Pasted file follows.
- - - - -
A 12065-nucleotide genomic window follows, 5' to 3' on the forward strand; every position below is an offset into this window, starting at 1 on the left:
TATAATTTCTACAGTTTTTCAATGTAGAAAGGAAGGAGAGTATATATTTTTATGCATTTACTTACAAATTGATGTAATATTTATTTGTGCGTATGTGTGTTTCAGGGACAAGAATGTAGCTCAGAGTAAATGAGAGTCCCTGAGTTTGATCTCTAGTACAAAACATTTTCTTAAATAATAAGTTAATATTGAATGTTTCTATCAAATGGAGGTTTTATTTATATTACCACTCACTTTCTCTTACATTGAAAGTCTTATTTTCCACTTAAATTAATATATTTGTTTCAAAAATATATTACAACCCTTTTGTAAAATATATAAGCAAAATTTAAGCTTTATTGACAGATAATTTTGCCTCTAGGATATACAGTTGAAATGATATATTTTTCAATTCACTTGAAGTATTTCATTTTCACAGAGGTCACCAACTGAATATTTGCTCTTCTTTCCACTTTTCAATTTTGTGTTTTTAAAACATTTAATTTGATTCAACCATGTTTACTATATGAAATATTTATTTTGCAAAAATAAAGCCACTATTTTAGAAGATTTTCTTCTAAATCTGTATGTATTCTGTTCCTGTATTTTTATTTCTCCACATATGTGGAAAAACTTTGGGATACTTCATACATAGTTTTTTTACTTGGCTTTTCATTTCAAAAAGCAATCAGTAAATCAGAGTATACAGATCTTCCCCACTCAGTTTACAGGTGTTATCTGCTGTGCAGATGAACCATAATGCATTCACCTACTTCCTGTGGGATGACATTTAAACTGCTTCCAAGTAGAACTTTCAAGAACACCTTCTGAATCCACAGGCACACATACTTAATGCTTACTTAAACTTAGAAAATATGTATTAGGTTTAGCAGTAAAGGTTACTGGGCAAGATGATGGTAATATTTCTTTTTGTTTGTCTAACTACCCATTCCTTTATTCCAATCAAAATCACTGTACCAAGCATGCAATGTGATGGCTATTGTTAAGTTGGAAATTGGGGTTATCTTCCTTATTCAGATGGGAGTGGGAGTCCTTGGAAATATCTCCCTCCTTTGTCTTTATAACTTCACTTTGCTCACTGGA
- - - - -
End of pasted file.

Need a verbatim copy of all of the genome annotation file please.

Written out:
A 12065-nucleotide genomic window follows, 5' to 3' on the forward strand; every position below is an offset into this window, starting at 1 on the left:
TATAATTTCTACAGTTTTTCAATGTAGAAAGGAAGGAGAGTATATATTTTTATGCATTTACTTACAAATTGATGTAATATTTATTTGTGCGTATGTGTGTTTCAGGGACAAGAATGTAGCTCAGAGTAAATGAGAGTCCCTGAGTTTGATCTCTAGTACAAAACATTTTCTTAAATAATAAGTTAATATTGAATGTTTCTATCAAATGGAGGTTTTATTTATATTACCACTCACTTTCTCTTACATTGAAAGTCTTATTTTCCACTTAAATTAATATATTTGTTTCAAAAATATATTACAACCCTTTTGTAAAATATATAAGCAAAATTTAAGCTTTATTGACAGATAATTTTGCCTCTAGGATATACAGTTGAAATGATATATTTTTCAATTCACTTGAAGTATTTCATTTTCACAGAGGTCACCAACTGAATATTTGCTCTTCTTTCCACTTTTCAATTTTGTGTTTTTAAAACATTTAATTTGATTCAACCATGTTTACTATATGAAATATTTATTTTGCAAAAATAAAGCCACTATTTTAGAAGATTTTCTTCTAAATCTGTATGTATTCTGTTCCTGTATTTTTATTTCTCCACATATGTGGAAAAACTTTGGGATACTTCATACATAGTTTTTTTACTTGGCTTTTCATTTCAAAAAGCAATCAGTAAATCAGAGTATACAGATCTTCCCCACTCAGTTTACAGGTGTTATCTGCTGTGCAGATGAACCATAATGCATTCACCTACTTCCTGTGGGATGACATTTAAACTGCTTCCAAGTAGAACTTTCAAGAACACCTTCTGAATCCACAGGCACACATACTTAATGCTTACTTAAACTTAGAAAATATGTATTAGGTTTAGCAGTAAAGGTTACTGGGCAAGATGATGGTAATATTTCTTTTTGTTTGTCTAACTACCCATTCCTTTATTCCAATCAAAATCACTGTACCAAGCATGCAATGTGATGGCTATTGTTAAGTTGGAAATTGGGGTTATCTTCCTTATTCAGATGGGAGTGGGAGTCCTTGGAAATATCTCCCTCCTTTGTCTTTATAACTTCACTTTGCTCACTGGA